LR6SO4BK3: I enter the wet market wearing a mask and after registering my name, temperature and handphone number.

Social distancing inside the market is generally observed but popular outlets are crowded and shoulder-to-shoulder contact often occur. If at that moment Yubaraj were to take a photo of me and my contacts, will the viewers blame the local council/People’s Volunteer Corps (Rela) for the crowding?

Top Glove, like the authorities, issued the standard operating procedure (SOP) because of Covid-19. But if the workers failed to comply, should the blame fall solely on the company?

Perhaps the blame should go to Yubaraj too because he did not play his part in getting his fellow workers to observe social distancing. Instead, he was busy taking photographs of the situation at that particular moment.

Sphzxcv: @LR6SO4BK3, business establishments know of the SOPs but don't enforce it once inside their premises.

I have been in many arguments with other people regarding the wearing of masks and social distancing but many business establishments don't bother reprimanding those who don't comply. They just turn a blind eye.

This is why the pandemic hasn’t diminished. It just grows and gets worse. People don't fear the virus until they are in the hospital ICU (intensive care unit).

VioletCamel2167: Top Glove may be the top earner in Malaysia but clearly the company’s culture is still third world.

It needs to step up to bring its culture and image in tandem with its earnings, otherwise it will be relegated to the forgotten annals of a streaking star - seen briefly and never again.

Learn and improve, Top Glove, so we can be proud of a homegrown Malaysian business done well on the global stage - with integrity.

Gaji Buta: It is an absolute embarrassment and slap in the face of Malaysians that a foreigner was willing to sacrifice his livelihood to improve working conditions for workers here.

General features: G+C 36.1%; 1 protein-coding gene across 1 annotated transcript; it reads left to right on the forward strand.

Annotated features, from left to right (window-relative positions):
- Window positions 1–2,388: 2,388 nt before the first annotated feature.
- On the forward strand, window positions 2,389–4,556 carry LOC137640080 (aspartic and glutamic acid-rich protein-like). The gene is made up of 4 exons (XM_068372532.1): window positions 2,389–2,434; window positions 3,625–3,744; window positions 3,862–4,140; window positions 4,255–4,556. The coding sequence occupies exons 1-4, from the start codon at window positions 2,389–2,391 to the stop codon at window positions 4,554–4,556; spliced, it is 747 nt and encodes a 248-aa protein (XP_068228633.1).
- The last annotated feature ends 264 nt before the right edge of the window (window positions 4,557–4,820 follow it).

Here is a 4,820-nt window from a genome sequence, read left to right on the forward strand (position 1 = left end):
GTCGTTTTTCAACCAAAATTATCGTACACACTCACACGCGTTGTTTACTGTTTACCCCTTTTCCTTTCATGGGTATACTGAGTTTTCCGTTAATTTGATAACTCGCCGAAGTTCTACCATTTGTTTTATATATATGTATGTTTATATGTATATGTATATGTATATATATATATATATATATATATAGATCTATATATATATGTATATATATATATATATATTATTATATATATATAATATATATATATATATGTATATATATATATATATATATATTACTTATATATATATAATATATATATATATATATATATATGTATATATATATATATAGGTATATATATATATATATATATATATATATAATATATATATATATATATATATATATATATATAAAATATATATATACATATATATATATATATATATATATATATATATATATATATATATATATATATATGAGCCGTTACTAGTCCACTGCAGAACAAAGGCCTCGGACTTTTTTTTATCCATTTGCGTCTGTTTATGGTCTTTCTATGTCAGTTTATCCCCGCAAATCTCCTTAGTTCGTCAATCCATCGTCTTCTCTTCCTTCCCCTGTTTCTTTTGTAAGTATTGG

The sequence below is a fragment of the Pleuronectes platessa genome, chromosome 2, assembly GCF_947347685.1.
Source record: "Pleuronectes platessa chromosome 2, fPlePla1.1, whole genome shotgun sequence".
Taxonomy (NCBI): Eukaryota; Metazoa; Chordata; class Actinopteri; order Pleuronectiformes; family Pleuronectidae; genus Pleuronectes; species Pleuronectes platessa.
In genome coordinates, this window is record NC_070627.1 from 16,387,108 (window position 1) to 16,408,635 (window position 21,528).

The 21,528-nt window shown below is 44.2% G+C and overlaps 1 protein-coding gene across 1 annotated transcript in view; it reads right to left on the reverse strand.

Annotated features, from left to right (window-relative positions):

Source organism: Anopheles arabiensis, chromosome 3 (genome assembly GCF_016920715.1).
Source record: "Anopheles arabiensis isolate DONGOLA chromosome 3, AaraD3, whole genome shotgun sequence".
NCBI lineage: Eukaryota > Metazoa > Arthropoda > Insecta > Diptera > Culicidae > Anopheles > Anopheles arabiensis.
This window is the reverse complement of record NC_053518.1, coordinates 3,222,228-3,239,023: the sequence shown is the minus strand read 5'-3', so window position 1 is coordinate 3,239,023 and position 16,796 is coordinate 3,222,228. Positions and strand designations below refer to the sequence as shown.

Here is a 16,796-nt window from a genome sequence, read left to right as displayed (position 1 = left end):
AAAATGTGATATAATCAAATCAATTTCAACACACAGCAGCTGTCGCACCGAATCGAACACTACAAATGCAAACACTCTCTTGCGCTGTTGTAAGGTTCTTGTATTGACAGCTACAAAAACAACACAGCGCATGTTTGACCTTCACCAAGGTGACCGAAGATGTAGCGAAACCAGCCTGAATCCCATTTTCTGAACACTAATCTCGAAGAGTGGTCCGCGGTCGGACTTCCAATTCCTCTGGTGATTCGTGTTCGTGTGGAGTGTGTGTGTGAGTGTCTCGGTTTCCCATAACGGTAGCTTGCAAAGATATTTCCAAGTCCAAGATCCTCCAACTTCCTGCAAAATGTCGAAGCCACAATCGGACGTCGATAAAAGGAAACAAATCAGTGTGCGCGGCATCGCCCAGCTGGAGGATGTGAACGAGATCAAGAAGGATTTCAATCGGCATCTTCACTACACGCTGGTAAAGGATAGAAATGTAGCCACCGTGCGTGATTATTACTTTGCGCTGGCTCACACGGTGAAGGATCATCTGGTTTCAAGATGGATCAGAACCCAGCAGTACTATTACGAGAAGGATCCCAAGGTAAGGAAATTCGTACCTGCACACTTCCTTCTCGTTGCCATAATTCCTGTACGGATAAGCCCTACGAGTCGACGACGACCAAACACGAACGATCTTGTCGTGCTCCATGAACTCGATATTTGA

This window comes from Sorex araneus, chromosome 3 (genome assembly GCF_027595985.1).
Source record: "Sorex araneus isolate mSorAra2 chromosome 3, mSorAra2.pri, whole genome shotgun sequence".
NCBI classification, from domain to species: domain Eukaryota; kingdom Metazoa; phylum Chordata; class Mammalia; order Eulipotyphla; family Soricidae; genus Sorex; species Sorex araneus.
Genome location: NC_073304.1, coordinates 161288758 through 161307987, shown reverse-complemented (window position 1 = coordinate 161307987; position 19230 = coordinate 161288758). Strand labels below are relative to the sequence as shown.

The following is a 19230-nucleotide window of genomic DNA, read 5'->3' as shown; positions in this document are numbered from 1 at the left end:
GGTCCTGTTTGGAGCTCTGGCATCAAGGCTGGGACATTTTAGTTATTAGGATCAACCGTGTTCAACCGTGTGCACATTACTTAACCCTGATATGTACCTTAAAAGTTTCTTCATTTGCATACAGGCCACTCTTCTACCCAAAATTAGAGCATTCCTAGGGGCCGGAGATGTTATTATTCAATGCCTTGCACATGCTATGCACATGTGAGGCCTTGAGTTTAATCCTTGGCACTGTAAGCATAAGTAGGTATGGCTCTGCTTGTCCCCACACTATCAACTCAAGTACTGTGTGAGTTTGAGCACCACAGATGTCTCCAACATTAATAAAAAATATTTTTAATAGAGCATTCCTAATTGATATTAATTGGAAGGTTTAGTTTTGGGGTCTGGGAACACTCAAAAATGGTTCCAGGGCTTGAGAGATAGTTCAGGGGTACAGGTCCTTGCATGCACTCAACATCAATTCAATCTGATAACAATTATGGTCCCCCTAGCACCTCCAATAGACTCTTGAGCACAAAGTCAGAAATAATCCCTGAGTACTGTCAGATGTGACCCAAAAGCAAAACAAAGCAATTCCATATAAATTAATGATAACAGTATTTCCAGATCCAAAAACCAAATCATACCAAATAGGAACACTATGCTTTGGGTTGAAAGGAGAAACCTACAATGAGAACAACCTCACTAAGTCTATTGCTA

What are Malaysians doing when they see things not being done properly? Report it? More likely, they look away or ask for bribes.

Mokhtar Ahmad: Thank you, Yubaraj for helping Malaysia. Some big companies bring in a lot of money for the nation but they do not care for the health of the people.

Money can't buy lives but your heroic act has saved more lives than the ones lost due to the irresponsible act and greed of the company. May you have a wonderful life and Allah bless you.

Oriole: This young man's integrity puts all our elites to shame. He can give them a lesson in what it means to have principles.

God Save Us: The exploitation of foreign workers in Malaysia is rampant. Many employers have no reservations about exploiting them. They are virtually held to ransom for pitiful wages and very poor working conditions.

“Not happy, you leave”, mirrors that uncaring, merciless sentiment that many Malaysians seem to have acquired over the past 50 years. Shameful indeed.

I applaud this man's courage. He paid a heavy price for his principles (which seem lacking among many Malaysians).

Unfortunately, Top Glove will get away with a slap-on-the-wrist fine, a meaningless admission and apology, and will continue to rake in millions in profit, continue to depend on foreign workers for low wages, and continue to be supported by the government as they contribute to the economic coffers, which seems to be the bottom line these days.

Inhuman value systems don't matter.